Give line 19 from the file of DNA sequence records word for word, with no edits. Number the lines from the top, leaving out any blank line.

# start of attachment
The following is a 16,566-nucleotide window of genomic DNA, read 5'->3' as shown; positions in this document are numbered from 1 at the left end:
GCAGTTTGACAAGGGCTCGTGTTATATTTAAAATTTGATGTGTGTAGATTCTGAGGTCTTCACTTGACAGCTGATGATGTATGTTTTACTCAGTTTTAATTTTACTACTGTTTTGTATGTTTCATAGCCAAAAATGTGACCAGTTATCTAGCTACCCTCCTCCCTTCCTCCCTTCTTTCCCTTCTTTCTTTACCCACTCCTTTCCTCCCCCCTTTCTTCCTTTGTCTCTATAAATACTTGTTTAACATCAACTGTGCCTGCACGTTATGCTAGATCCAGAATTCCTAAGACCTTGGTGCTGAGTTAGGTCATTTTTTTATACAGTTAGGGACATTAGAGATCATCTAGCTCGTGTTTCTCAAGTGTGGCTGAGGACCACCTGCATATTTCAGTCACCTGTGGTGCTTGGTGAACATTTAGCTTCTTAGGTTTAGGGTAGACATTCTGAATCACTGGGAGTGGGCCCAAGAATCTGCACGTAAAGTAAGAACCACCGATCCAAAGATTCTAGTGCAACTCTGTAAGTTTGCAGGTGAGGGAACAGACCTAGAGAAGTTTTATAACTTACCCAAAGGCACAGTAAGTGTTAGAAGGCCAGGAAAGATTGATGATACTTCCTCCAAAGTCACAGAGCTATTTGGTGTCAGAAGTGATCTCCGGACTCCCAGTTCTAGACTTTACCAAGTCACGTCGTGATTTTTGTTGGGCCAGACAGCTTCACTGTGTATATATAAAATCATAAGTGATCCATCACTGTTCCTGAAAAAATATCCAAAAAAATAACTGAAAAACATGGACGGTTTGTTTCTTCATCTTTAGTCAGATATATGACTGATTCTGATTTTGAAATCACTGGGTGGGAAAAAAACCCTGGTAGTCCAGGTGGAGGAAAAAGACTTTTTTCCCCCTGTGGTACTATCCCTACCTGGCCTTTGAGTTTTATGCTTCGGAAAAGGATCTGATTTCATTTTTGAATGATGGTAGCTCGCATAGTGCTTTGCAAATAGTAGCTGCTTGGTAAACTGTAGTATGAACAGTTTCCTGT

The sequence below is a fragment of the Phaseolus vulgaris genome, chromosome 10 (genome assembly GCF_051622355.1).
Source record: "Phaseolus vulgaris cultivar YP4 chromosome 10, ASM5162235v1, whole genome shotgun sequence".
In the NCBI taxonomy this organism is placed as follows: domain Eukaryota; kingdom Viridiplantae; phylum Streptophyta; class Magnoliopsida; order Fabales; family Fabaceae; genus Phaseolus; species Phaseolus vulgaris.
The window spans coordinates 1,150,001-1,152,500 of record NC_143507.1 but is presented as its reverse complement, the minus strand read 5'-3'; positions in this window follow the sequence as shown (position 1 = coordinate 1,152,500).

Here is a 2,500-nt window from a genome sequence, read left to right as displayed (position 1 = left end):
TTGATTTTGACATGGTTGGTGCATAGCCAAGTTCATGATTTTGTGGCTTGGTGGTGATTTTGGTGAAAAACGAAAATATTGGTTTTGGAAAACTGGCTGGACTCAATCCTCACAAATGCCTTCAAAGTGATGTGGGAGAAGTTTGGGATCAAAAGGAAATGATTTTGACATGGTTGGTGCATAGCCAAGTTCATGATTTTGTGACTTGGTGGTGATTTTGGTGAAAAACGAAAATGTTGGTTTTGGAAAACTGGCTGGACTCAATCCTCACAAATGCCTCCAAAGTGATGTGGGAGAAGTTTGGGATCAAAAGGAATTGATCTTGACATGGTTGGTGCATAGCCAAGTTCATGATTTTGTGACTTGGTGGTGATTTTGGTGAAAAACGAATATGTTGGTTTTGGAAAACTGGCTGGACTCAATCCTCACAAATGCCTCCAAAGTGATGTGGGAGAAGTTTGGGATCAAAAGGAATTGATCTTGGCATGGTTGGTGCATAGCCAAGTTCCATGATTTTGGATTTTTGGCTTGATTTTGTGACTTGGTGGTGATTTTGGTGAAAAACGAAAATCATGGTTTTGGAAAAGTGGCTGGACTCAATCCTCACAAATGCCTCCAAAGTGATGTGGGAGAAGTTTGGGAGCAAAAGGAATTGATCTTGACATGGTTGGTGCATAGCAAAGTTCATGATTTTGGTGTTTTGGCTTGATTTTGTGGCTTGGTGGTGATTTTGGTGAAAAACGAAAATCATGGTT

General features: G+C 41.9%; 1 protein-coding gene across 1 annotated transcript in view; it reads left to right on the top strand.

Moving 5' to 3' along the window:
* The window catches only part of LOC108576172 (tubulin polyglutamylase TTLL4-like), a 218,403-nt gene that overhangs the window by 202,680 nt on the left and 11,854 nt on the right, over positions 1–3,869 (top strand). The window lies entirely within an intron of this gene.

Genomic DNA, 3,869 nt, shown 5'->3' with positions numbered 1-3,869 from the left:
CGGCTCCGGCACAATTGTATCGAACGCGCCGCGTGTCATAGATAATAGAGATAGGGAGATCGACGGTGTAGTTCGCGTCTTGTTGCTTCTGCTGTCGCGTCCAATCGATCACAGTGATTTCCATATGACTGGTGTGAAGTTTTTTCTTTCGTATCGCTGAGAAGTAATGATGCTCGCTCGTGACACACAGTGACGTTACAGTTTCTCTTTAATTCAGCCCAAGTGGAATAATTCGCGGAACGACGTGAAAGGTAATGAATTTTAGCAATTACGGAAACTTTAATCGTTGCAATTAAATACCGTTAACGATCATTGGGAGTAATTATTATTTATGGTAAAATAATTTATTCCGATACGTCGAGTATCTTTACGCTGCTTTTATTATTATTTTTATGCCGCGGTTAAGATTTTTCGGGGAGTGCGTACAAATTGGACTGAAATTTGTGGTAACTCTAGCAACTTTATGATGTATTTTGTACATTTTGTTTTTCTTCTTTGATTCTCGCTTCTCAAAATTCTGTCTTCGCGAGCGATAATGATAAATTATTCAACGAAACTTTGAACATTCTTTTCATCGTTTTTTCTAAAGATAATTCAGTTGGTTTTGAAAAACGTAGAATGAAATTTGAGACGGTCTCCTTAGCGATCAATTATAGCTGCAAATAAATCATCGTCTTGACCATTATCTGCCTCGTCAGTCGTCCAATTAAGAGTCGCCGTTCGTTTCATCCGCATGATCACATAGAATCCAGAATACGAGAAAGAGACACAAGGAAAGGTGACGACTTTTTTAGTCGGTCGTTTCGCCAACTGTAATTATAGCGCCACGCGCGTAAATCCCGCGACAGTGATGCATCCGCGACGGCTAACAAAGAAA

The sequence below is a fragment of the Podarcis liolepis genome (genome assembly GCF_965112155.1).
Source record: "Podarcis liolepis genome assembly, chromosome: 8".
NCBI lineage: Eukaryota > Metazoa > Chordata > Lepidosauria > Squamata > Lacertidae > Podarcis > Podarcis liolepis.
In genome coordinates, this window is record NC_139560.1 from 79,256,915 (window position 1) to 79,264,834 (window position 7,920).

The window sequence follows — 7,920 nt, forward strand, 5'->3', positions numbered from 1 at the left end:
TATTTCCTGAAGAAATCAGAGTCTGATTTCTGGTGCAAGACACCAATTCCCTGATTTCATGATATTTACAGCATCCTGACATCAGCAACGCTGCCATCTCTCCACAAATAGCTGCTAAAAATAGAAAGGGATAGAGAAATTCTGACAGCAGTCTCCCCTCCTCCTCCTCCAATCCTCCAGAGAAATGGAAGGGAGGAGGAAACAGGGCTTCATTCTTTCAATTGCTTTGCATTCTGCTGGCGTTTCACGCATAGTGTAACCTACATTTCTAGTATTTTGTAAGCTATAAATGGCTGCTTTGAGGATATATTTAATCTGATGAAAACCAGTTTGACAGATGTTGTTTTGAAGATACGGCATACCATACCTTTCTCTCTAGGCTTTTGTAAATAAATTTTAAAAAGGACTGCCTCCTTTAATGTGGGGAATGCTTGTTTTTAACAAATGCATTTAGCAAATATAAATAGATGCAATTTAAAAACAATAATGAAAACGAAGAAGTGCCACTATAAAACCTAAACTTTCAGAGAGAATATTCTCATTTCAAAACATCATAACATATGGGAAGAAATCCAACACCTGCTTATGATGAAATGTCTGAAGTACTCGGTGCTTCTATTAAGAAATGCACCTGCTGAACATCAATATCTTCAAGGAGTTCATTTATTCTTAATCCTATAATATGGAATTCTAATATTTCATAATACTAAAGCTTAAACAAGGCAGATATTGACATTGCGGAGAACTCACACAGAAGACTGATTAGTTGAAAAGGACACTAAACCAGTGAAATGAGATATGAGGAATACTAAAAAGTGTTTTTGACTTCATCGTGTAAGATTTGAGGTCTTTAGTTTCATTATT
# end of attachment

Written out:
TATTTCCTGAAGAAATCAGAGTCTGATTTCTGGTGCAAGACACCAATTCCCTGATTTCATGATATTTACAGCATCCTGACATCAGCAACGCTGCCATCTCTCCACAAATAGCTGCTAAAAATAGAAAGGGATAGAGAAATTCTGACAGCAGTCTCCCCTCCTCCTCCTCCAATCCTCCAGAGAAATGGAAGGGAGGAGGAAACAGGGCTTCATTCTTTCAATTGCTTTGCATTCTGCTGGCGTTTCACGCATAGTGTAACCTACATTTCTAGTATTTTGTAAGCTATAAATGGCTGCTTTGAGGATATATTTAATCTGATGAAAACCAGTTTGACAGATGTTGTTTTGAAGATACGGCATACCATACCTTTCTCTCTAGGCTTTTGTAAATAAATTTTAAAAAGGACTGCCTCCTTTAATGTGGGGAATGCTTGTTTTTAACAAATGCATTTAGCAAATATAAATAGATGCAATTTAAAAACAATAATGAAAACGAAGAAGTGCCACTATAAAACCTAAACTTTCAGAGAGAATATTCTCATTTCAAAACATCATAACATATGGGAAGAAATCCAACACCTGCTTATGATGAAATGTCTGAAGTACTCGGTGCTTCTATTAAGAAATGCACCTGCTGAACATCAATATCTTCAAGGAGTTCATTTATTCTTAATCCTATAATATGGAATTCTAATATTTCATAATACTAAAGCTTAAACAAGGCAGATATTGACATTGCGGAGAACTCACACAGAAGACTGATTAGTTGAAAAGGACACTAAACCAGTGAAATGAGATATGAGGAATACTAAAAAGTGTTTTTGACTTCATCGTGTAAGATTTGAGGTCTTTAGTTTCATTATT